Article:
How to use Neo4j in the cloud

Neo4j is an amazingly powerful database. For the right use case it is incredibly fast.

This is how to get up and running:

Sign up to heroku, create an empty project and provision a graphedb database. For small enough databases this is free.

Look in the configuration tab for the connection string url. Keep this secret as it contains the username and password for write access to the graphdb. You can paste this into a browser to give access to the neo4j console.

Now you will want to put some data in. The fastest way is to import from a csv file.

Here is a sample upload script (currently untested):

WITH PERODIC COMMIT 1000 IMPORT CSV FROM http://somewebsite/data.csv AS data MERGE (Test {id: data [0]})

The data must be on a publicly accessible website. I would recommend using an amazon s3 bucket (or a dropbox folder) but use a uuid for the folder name. It only needs to be available for the duration of the import and given that s3 hosted websites don’t expose the directory list function it will be almost impossible to guess.



Neo4j cli

This appears that there is a very powerful Ne04j cli called cycli

$ cycli --help
Usage: cycli [OPTIONS]

  -v, --version            Show cycli version and exit.
  -h, --host TEXT          The host address of Neo4j.
  -P, --port TEXT          The port number on which Neo4j is listening.
  -u, --username TEXT      Username for Neo4j authentication.
  -p, --password TEXT      Password for Neo4j authentication.
  -t, --timeout INTEGER    Set a global socket timeout for queries.
  -l, --logfile FILENAME   Log every query and its results to a file.
  -f, --filename FILENAME  Execute semicolon-separated Cypher queries from a
  -s, --ssl                Use the HTTPS protocol.
  -r, --read-only          Do not allow any write queries.
  --help                   Show this message and exit.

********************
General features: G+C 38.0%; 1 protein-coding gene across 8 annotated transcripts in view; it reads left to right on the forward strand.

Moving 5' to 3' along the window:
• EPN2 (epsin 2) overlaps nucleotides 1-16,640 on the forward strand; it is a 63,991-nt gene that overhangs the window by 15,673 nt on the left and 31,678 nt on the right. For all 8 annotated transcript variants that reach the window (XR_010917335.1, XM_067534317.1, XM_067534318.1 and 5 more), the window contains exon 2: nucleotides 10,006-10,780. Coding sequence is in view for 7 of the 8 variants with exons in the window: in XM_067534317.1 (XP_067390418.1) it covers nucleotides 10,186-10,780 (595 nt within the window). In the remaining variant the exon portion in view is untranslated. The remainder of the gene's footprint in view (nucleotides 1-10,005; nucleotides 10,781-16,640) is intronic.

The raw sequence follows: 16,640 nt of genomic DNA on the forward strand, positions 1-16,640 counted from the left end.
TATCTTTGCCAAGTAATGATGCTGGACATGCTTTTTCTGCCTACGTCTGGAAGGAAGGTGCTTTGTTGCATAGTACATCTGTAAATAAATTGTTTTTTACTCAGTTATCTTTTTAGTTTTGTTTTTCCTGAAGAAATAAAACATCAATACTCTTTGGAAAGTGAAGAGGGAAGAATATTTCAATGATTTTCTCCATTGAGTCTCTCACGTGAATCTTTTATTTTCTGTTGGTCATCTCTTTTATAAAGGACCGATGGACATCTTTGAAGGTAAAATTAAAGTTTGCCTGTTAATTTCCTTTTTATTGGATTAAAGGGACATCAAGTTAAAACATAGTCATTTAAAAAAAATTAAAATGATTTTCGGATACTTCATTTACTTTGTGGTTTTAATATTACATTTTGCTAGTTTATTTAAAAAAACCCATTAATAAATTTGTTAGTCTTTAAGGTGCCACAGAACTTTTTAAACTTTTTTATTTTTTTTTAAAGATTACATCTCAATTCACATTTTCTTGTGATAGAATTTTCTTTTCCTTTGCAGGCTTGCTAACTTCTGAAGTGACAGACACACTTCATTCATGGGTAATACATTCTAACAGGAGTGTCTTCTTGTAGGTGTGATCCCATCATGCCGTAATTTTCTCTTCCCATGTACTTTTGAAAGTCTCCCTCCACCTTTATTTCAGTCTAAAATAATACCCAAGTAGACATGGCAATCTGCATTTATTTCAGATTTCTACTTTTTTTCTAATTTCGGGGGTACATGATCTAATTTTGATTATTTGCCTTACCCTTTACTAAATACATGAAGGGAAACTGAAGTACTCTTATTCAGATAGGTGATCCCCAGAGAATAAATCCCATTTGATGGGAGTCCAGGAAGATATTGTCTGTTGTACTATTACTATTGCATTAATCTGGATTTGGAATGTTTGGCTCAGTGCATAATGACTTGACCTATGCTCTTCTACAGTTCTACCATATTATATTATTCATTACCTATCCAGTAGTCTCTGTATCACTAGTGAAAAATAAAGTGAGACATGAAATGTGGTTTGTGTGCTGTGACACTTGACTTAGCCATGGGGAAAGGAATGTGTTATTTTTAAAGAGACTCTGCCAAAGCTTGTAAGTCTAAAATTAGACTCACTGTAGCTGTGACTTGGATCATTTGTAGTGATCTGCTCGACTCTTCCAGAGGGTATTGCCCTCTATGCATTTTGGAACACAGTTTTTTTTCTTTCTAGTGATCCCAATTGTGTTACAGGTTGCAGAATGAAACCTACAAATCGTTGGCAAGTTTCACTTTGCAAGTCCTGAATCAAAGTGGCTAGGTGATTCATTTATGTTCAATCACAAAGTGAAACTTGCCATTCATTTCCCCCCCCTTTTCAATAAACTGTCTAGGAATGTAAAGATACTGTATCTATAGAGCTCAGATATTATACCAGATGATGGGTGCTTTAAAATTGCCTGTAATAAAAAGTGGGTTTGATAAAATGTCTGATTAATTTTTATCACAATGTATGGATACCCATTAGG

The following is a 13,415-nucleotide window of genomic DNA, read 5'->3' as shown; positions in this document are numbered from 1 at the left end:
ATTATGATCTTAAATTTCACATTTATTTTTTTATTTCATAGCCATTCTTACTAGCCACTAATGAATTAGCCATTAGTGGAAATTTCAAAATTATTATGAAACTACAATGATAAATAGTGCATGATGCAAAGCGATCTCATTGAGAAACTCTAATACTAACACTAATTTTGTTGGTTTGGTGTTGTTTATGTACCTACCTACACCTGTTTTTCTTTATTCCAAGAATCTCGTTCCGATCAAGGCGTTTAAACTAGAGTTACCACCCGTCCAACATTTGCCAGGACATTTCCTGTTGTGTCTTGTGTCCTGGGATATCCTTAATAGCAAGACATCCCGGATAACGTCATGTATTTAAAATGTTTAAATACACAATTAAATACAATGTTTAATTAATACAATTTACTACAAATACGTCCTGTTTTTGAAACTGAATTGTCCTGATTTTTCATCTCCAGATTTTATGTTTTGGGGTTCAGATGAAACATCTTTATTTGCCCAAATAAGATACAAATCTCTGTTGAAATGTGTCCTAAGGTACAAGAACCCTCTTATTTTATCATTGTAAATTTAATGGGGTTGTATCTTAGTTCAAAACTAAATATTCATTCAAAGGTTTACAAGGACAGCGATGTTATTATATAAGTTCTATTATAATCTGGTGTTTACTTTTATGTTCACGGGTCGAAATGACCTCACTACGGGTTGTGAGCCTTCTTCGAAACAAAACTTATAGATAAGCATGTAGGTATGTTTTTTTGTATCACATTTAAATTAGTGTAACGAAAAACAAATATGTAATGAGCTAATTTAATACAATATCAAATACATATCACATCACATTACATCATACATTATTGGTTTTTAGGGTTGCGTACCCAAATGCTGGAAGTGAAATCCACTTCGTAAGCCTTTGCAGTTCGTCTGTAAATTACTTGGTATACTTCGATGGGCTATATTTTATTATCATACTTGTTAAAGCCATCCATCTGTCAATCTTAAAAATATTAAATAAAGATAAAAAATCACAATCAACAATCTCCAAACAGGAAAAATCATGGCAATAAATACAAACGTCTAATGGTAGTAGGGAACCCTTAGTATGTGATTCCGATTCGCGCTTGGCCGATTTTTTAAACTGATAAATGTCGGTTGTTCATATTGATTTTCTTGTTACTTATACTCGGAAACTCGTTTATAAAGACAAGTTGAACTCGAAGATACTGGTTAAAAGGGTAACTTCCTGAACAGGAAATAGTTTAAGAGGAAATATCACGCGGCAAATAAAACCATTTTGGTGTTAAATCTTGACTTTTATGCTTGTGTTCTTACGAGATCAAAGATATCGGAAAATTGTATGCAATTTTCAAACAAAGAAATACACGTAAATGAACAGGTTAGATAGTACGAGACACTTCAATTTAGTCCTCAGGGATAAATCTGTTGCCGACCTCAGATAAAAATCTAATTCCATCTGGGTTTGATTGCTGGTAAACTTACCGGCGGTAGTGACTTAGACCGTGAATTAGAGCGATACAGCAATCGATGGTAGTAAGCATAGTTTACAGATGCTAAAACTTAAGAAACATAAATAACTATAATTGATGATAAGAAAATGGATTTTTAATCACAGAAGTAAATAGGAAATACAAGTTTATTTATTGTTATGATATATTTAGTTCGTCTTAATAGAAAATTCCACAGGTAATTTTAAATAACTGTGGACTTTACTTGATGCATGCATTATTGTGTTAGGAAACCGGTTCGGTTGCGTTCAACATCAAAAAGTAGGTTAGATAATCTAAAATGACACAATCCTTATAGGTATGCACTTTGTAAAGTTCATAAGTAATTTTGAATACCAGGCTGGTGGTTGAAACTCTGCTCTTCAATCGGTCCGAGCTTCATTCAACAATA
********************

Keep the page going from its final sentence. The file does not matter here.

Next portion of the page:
This looks like a great way to get data imported into a remote GrapheneDB from 
a build tool.


Life with Opsgenie

Opsgenie seems to dominate my life for a week every other month.

OK, it’s a support rota.

However it’s a great way of getting teams to do things. Raise it as an alert and it can’t be ignored. It’s a simple http post to raise or close so automation is trivial.

Intgration with as a webhook very is powerful.


This is an unusual kind of a database.

To start with it’s very cheap to use – you generally only pay for the columns of data read. You can get a lot of data processing for a few pence.

It does have some interesting other characteristics:

You can only read and write data, you can’t update it or delete specific rows.

It’s not always very fast (it’s for analytics not transactional  data) and does have periodic outages.

It can contain nested repeated rows.

Tables are meant to be extended – you can add an optional  or repeated column but can’t change the type of an existing one.

Copying tables is effectively free.

You can replace the entire contents of a table with a select result (or create a new table from a select result).

This means that you need a different strategy for loading data into these tables. The trick is to find a means of making inserts idempotent without reading too much data.

This could involve writing to a staging table and using a copy insert to move distinct data back into the master.

You don’t have to use the rest of the google infrastructure to load into BQ – we use heroku scheduler tasks. This means we pay pennies to load data into a storage system that costs pennies to run. This can completely change the economics of software development. The most significant cost is now developer and management time – it can now be cheaper to delegate authority for data creation to the developer (only ask if it will cost more than $100 per month) than to hold a meeting to request approval.

This cloud economics also gets fun when deciding when to optimise a slow process. If you could dial up the size of the box that you use to add 7 pennies to the months bill then how many months would that process need to run in order for it to be worth spending 2 hours of developer time to save that cost?